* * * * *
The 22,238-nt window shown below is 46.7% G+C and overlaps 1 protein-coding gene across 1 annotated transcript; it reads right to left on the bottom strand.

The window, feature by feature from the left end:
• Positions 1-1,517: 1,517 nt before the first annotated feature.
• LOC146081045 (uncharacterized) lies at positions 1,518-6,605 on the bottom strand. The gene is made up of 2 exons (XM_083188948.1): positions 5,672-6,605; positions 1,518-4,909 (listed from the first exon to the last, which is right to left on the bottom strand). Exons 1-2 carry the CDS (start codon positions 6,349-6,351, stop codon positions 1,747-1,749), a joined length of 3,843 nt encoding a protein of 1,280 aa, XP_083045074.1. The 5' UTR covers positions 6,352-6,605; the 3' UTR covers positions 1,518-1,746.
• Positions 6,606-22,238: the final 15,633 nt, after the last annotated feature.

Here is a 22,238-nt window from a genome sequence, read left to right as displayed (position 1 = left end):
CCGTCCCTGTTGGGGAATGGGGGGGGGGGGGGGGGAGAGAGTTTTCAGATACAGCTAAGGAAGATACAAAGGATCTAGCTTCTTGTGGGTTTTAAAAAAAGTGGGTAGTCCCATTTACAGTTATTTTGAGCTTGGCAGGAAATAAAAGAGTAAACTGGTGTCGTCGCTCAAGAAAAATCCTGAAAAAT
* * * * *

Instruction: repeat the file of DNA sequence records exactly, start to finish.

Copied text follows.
The 22,238-nt window shown below is 46.7% G+C and overlaps 1 protein-coding gene across 1 annotated transcript; it reads right to left on the bottom strand.

The window, feature by feature from the left end:
• Positions 1-1,517: 1,517 nt before the first annotated feature.
• LOC146081045 (uncharacterized) lies at positions 1,518-6,605 on the bottom strand. The gene is made up of 2 exons (XM_083188948.1): positions 5,672-6,605; positions 1,518-4,909 (listed from the first exon to the last, which is right to left on the bottom strand). Exons 1-2 carry the CDS (start codon positions 6,349-6,351, stop codon positions 1,747-1,749), a joined length of 3,843 nt encoding a protein of 1,280 aa, XP_083045074.1. The 5' UTR covers positions 6,352-6,605; the 3' UTR covers positions 1,518-1,746.
• Positions 6,606-22,238: the final 15,633 nt, after the last annotated feature.

Here is a 22,238-nt window from a genome sequence, read left to right as displayed (position 1 = left end):
CCGTCCCTGTTGGGGAATGGGGGGGGGGGGGGGGGAGAGAGTTTTCAGATACAGCTAAGGAAGATACAAAGGATCTAGCTTCTTGTGGGTTTTAAAAAAAGTGGGTAGTCCCATTTACAGTTATTTTGAGCTTGGCAGGAAATAAAAGAGTAAACTGGTGTCGTCGCTCAAGAAAAATCCTGAAAAAT